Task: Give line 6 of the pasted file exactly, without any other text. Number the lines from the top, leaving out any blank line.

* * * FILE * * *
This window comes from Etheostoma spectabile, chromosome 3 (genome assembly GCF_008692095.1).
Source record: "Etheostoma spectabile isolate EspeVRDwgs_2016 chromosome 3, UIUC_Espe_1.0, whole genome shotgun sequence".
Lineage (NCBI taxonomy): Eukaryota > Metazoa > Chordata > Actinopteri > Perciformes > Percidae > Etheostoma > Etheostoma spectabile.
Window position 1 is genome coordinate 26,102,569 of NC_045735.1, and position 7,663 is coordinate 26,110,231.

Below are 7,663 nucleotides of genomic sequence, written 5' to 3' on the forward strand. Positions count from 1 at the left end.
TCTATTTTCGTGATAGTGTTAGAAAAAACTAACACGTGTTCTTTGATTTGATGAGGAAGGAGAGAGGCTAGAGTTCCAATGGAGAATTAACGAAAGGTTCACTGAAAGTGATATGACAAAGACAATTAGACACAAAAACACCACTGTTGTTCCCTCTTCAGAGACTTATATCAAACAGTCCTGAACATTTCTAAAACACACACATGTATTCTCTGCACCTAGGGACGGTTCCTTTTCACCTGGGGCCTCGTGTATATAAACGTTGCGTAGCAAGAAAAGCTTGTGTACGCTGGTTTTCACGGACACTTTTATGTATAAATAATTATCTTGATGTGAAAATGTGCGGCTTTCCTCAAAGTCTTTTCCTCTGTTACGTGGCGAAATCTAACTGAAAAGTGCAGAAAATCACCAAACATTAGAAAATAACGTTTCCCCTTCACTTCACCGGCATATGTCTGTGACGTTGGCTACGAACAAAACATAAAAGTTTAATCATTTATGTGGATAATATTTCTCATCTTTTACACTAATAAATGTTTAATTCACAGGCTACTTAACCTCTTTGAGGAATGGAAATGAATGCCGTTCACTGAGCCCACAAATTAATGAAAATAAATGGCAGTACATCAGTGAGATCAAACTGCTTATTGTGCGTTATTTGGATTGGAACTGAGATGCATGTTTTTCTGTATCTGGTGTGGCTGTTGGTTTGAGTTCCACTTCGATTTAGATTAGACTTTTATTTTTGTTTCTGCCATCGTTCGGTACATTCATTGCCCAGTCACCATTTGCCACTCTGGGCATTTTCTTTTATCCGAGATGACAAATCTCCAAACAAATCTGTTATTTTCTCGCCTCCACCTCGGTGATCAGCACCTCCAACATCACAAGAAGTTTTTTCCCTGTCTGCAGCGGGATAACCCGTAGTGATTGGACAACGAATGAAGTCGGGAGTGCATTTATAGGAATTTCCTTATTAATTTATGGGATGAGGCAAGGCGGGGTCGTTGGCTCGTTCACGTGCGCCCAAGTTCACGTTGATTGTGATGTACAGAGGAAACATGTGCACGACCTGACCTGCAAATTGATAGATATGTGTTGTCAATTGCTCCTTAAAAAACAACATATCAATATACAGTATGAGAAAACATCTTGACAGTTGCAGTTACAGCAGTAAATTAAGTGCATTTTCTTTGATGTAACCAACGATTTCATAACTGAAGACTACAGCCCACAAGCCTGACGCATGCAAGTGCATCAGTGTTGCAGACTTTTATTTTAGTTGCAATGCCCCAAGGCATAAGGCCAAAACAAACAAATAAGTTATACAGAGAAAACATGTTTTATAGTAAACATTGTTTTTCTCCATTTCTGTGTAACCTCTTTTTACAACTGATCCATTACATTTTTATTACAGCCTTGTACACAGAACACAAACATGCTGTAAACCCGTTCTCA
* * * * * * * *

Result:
TCTATTTTCGTGATAGTGTTAGAAAAAACTAACACGTGTTCTTTGATTTGATGAGGAAGGAGAGAGGCTAGAGTTCCAATGGAGAATTAACGAAAGGTTCACTGAAAGTGATATGACAAAGACAATTAGACACAAAAACACCACTGTTGTTCCCTCTTCAGAGACTTATATCAAACAGTCCTGAACATTTCTAAAACACACACATGTATTCTCTGCACCTAGGGACGGTTCCTTTTCACCTGGGGCCTCGTGTATATAAACGTTGCGTAGCAAGAAAAGCTTGTGTACGCTGGTTTTCACGGACACTTTTATGTATAAATAATTATCTTGATGTGAAAATGTGCGGCTTTCCTCAAAGTCTTTTCCTCTGTTACGTGGCGAAATCTAACTGAAAAGTGCAGAAAATCACCAAACATTAGAAAATAACGTTTCCCCTTCACTTCACCGGCATATGTCTGTGACGTTGGCTACGAACAAAACATAAAAGTTTAATCATTTATGTGGATAATATTTCTCATCTTTTACACTAATAAATGTTTAATTCACAGGCTACTTAACCTCTTTGAGGAATGGAAATGAATGCCGTTCACTGAGCCCACAAATTAATGAAAATAAATGGCAGTACATCAGTGAGATCAAACTGCTTATTGTGCGTTATTTGGATTGGAACTGAGATGCATGTTTTTCTGTATCTGGTGTGGCTGTTGGTTTGAGTTCCACTTCGATTTAGATTAGACTTTTATTTTTGTTTCTGCCATCGTTCGGTACATTCATTGCCCAGTCACCATTTGCCACTCTGGGCATTTTCTTTTATCCGAGATGACAAATCTCCAAACAAATCTGTTATTTTCTCGCCTCCACCTCGGTGATCAGCACCTCCAACATCACAAGAAGTTTTTTCCCTGTCTGCAGCGGGATAACCCGTAGTGATTGGACAACGAATGAAGTCGGGAGTGCATTTATAGGAATTTCCTTATTAATTTATGGGATGAGGCAAGGCGGGGTCGTTGGCTCGTTCACGTGCGCCCAAGTTCACGTTGATTGTGATGTACAGAGGAAACATGTGCACGACCTGACCTGCAAATTGATAGATATGTGTTGTCAATTGCTCCTTAAAAAACAACATATCAATATACAGTATGAGAAAACATCTTGACAGTTGCAGTTACAGCAGTAAATTAAGTGCATTTTCTTTGATGTAACCAACGATTTCATAACTGAAGACTACAGCCCACAAGCCTGACGCATGCAAGTGCATCAGTGTTGCAGACTTTTATTTTAGTTGCAATGCCCCAAGGCATAAGGCCAAAACAAACAAATAAGTTATACAGAGAAAACATGTTTTATAGTAAACATTGTTTTTCTCCATTTCTGTGTAACCTCTTTTTACAACTGATCCATTACATTTTTATTACAGCCTTGTACACAGAACACAAACATGCTGTAAACCCGTTCTCA